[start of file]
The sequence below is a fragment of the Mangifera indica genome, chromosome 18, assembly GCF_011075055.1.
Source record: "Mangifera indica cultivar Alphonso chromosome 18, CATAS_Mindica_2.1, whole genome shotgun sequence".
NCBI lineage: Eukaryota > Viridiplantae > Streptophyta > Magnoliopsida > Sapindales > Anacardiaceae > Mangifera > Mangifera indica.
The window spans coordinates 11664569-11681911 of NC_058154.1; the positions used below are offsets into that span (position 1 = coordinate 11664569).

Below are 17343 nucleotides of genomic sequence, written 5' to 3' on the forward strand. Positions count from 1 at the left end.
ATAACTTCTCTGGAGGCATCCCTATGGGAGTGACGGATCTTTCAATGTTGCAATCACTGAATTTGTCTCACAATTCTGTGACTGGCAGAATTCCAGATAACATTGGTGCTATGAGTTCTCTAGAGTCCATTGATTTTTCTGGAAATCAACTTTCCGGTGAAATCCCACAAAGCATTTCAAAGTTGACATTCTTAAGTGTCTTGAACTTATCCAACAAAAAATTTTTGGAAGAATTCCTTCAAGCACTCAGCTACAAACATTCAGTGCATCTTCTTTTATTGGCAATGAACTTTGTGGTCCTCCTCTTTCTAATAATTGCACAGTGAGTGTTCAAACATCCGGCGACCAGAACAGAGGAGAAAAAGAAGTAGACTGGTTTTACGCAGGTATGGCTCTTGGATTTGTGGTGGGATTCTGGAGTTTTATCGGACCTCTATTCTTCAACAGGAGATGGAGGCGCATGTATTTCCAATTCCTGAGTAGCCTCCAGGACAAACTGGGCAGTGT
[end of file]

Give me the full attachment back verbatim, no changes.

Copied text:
The sequence below is a fragment of the Mangifera indica genome, chromosome 18, assembly GCF_011075055.1.
Source record: "Mangifera indica cultivar Alphonso chromosome 18, CATAS_Mindica_2.1, whole genome shotgun sequence".
NCBI lineage: Eukaryota > Viridiplantae > Streptophyta > Magnoliopsida > Sapindales > Anacardiaceae > Mangifera > Mangifera indica.
The window spans coordinates 11664569-11681911 of NC_058154.1; the positions used below are offsets into that span (position 1 = coordinate 11664569).

Below are 17343 nucleotides of genomic sequence, written 5' to 3' on the forward strand. Positions count from 1 at the left end.
ATAACTTCTCTGGAGGCATCCCTATGGGAGTGACGGATCTTTCAATGTTGCAATCACTGAATTTGTCTCACAATTCTGTGACTGGCAGAATTCCAGATAACATTGGTGCTATGAGTTCTCTAGAGTCCATTGATTTTTCTGGAAATCAACTTTCCGGTGAAATCCCACAAAGCATTTCAAAGTTGACATTCTTAAGTGTCTTGAACTTATCCAACAAAAAATTTTTGGAAGAATTCCTTCAAGCACTCAGCTACAAACATTCAGTGCATCTTCTTTTATTGGCAATGAACTTTGTGGTCCTCCTCTTTCTAATAATTGCACAGTGAGTGTTCAAACATCCGGCGACCAGAACAGAGGAGAAAAAGAAGTAGACTGGTTTTACGCAGGTATGGCTCTTGGATTTGTGGTGGGATTCTGGAGTTTTATCGGACCTCTATTCTTCAACAGGAGATGGAGGCGCATGTATTTCCAATTCCTGAGTAGCCTCCAGGACAAACTGGGCAGTGT